Let me tell you another story as well, which really enthused me. A fellow wrote in to say at the beginning of the project that he really wanted to support ‘Broken Sword 5’ because ‘Broken Sword 1’ had meant so much to him. When he was young, he had a very close relationship with his grandmother. She took him to a games shop and said that she would buy him a game, any game as long as she approved. And he chose Broken Sword. He described how he used to run back from school to his grandmother and then they’d play the game together. And whenever he was stuck they would talk about what he had done so far. And he wrote to thank us because this videogame encapsulated the really close relationship he had had with his grandmother. Which is incredibly moving. I think he started it with "Probably nobody will read this but…”. Ten years ago no-one would have read it. It would have gone into a box somewhere because it didn't need a response.
GB: That's a wonderful story.
CC: Let me tell you another one. Someone - again probably in their thirties, wrote that he really worshipped his older brother, they were inseparable. They used to quote ‘Broken Sword’ lines to reach other, play the game again and again. And then his brother went to swim in a quarry and tragically drowned. And again this young man was talking about ‘Broken Sword’ as being a really important part of the relationship with his brother that he so loved. These are extraordinary stories, that wouldn't be possible in any other medium. Of course you met your girlfriend, or your boyfriend, watching a particular film, you had a little kiss and it was very important. But the intensity of the relationship of actually interacting together is unique to narrative videogames. I think we should be very proud of that.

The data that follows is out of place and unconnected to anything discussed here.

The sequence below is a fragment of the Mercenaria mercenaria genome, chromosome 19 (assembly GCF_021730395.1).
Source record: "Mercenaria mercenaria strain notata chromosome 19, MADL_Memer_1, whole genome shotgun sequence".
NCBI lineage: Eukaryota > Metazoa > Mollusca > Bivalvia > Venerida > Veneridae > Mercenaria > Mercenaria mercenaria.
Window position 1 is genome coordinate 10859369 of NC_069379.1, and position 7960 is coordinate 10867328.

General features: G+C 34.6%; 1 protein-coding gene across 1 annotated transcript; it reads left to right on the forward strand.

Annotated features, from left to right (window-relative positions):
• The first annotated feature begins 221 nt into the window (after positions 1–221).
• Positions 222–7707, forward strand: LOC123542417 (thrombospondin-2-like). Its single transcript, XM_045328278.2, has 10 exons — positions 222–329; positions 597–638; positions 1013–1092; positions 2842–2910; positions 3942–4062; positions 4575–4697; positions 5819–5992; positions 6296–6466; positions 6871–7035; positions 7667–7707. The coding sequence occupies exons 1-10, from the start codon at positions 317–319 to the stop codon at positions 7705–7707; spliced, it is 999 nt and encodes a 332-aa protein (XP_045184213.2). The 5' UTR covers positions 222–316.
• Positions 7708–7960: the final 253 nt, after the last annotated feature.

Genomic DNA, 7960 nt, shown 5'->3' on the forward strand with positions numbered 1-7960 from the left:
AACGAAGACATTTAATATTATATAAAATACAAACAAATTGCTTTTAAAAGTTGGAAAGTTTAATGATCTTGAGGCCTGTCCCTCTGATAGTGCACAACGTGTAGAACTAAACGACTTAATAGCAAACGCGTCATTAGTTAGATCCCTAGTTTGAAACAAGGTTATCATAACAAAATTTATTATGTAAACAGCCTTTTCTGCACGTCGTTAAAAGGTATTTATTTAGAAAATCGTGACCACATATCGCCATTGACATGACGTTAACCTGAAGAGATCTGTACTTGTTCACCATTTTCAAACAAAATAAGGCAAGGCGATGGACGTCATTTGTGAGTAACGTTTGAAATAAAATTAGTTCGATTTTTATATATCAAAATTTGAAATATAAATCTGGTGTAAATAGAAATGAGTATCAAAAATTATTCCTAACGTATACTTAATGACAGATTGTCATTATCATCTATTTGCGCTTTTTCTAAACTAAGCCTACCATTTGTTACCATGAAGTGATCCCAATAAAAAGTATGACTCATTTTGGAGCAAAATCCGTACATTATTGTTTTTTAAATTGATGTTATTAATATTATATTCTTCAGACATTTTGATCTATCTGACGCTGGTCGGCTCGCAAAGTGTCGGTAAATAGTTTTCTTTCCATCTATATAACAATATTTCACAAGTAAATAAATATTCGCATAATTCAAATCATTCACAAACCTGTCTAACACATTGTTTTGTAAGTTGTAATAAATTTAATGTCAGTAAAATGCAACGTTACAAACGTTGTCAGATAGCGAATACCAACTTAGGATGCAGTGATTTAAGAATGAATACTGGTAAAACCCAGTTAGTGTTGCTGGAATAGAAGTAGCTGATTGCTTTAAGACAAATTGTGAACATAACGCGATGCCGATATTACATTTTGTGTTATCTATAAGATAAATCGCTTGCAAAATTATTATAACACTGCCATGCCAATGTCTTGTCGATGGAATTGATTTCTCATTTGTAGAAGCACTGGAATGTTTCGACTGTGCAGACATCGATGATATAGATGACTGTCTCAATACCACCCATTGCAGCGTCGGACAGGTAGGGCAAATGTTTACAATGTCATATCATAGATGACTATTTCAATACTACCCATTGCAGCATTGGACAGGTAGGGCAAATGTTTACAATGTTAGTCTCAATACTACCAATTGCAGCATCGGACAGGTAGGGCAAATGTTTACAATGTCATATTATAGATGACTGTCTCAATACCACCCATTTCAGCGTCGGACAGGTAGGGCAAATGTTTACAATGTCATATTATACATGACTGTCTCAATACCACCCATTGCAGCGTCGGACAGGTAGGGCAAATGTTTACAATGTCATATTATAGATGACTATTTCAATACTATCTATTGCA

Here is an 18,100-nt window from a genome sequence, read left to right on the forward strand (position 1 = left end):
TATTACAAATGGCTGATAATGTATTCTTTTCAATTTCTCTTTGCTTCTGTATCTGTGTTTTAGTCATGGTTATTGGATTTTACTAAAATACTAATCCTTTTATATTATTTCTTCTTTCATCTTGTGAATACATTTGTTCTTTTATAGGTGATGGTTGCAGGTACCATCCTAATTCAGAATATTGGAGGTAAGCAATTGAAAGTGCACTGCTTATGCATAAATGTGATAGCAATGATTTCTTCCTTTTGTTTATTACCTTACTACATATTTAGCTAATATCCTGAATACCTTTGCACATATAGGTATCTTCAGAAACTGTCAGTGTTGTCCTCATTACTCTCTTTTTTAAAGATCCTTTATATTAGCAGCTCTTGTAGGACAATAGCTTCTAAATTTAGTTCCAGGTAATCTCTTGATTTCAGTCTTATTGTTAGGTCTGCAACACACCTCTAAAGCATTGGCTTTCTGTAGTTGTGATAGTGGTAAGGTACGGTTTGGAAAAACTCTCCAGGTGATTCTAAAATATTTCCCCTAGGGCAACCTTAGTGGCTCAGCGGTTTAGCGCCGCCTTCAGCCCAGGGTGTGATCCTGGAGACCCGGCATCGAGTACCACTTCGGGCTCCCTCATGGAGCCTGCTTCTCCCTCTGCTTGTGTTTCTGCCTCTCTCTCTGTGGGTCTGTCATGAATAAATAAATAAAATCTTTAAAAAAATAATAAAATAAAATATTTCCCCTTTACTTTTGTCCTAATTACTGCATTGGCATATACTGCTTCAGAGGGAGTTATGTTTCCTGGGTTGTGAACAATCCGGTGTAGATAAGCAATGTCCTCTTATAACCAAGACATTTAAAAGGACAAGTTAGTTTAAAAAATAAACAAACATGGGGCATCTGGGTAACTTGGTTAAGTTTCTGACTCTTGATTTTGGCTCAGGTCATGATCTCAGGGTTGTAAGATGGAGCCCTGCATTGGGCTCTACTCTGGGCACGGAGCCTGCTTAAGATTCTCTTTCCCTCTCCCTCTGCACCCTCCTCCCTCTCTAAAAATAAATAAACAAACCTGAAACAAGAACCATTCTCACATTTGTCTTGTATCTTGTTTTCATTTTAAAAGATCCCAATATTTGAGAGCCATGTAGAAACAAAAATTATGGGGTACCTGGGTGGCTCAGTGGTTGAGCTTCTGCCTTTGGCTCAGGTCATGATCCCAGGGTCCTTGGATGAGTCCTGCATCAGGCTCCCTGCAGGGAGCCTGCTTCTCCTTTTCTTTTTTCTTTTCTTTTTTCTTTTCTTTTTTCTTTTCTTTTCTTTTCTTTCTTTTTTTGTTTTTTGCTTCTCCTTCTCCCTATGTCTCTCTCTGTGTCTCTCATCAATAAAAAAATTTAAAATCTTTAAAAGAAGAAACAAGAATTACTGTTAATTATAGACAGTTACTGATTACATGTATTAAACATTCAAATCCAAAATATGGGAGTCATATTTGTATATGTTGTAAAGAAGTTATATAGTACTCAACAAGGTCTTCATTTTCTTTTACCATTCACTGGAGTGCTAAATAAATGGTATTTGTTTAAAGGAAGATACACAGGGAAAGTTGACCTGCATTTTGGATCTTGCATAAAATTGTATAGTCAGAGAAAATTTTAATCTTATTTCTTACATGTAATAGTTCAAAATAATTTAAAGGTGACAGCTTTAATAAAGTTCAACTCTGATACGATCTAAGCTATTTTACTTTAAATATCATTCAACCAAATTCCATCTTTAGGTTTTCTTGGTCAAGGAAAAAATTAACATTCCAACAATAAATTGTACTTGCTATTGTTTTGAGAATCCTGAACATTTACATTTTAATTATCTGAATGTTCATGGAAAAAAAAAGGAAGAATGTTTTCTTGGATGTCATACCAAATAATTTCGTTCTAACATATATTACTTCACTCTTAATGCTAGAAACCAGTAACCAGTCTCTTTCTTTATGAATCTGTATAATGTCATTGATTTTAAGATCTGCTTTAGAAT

GB: Is now a good or bad time to be making games?
CC: I would say the very early ‘80s was a fantastic time, then games went directly to gamers from publisher / developers like Artic Computing (the first company I was involved with in the early ‘80s). After that retailers became powerful, and then publishers as the costs increased and video games need third party funding. I didn't actually get paid for the first game I wrote in 1981, but if I had, it would have been a couple of hundred pounds. In 1990 our first game was ‘Lure of the Temptress’ which cost twenty thousand pounds. That felt like such a lot of money! So the cost had gone up by a factor of a hundred. By the time we wrote ‘Broken Sword’ it was a million pounds, actually more than a million pounds. So it had gone up by another factor of a hundred. The whole market has changed profoundly because back in those days you could write a game for a couple of hundred pounds, whereas in the retail era it costs millions.
The wonderful thing about now, because there is no longer the slots you have to compete for in retail shops, is you can again write a game for a couple of thousand pounds, or
perhaps tens of thousands, and release it. So if you, as a programmer or an artist, get together with someone in a complementary team, say students in a university, you could write and publish a game. ‘Papers please’ which I've been playing recently is wonderfully simple, great game. The design is absolutely stunning but the execution is very simple, and it's hugely successful. Likewise Mike Bithell’s ‘Thomas Was Alone’, incredibly simple game-playing mechanic.